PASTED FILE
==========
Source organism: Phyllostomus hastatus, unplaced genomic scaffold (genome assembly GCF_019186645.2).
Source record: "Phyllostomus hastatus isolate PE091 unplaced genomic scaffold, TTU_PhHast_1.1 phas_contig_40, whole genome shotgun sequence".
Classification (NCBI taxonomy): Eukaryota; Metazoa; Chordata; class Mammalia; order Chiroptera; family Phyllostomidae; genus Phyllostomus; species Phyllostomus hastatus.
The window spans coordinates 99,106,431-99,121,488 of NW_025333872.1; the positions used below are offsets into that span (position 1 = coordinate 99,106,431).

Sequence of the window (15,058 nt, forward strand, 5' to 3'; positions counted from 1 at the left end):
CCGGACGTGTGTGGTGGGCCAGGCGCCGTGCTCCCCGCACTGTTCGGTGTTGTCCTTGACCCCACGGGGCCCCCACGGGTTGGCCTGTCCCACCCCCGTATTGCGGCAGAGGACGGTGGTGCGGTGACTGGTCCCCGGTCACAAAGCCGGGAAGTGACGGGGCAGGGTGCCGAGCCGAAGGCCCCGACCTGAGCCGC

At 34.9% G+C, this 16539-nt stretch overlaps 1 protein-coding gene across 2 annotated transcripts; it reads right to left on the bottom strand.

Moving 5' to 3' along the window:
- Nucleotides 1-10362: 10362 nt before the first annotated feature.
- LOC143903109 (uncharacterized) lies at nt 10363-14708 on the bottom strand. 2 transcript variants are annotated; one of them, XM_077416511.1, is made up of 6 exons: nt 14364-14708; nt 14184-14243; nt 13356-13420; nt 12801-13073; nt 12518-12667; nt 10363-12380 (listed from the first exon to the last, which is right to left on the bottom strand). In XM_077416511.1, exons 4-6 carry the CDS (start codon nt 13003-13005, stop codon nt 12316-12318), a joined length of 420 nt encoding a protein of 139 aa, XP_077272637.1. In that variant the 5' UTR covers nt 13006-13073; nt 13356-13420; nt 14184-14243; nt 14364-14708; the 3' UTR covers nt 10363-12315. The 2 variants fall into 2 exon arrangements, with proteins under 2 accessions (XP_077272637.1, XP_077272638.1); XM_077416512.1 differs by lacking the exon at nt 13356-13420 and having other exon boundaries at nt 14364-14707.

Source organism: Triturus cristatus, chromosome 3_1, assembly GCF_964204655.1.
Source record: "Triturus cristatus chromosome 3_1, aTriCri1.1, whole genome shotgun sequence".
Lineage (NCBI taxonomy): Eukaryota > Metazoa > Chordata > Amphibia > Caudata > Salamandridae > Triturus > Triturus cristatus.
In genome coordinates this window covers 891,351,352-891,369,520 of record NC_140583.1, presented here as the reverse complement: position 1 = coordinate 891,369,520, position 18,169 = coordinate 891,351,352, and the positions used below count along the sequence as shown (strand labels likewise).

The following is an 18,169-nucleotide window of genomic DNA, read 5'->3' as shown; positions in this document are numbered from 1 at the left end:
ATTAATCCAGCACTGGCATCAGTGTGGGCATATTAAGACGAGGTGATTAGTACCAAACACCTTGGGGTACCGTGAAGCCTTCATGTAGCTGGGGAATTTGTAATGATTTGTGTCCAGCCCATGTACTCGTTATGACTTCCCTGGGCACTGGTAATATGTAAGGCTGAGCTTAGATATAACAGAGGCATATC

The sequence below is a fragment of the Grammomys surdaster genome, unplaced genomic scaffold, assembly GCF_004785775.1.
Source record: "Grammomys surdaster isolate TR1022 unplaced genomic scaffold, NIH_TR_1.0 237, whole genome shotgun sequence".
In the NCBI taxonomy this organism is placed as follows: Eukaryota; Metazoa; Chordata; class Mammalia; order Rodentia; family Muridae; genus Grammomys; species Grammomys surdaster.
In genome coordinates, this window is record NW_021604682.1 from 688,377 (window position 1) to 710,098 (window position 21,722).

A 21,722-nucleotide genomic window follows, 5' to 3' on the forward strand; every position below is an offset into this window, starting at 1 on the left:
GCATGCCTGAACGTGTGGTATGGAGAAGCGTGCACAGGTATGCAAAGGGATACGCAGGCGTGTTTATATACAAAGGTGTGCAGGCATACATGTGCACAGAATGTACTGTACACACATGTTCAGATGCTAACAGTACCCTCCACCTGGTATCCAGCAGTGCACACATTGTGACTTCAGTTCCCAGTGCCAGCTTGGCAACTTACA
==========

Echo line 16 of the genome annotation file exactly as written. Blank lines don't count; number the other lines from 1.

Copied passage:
ATTAATCCAGCACTGGCATCAGTGTGGGCATATTAAGACGAGGTGATTAGTACCAAACACCTTGGGGTACCGTGAAGCCTTCATGTAGCTGGGGAATTTGTAATGATTTGTGTCCAGCCCATGTACTCGTTATGACTTCCCTGGGCACTGGTAATATGTAAGGCTGAGCTTAGATATAACAGAGGCATATC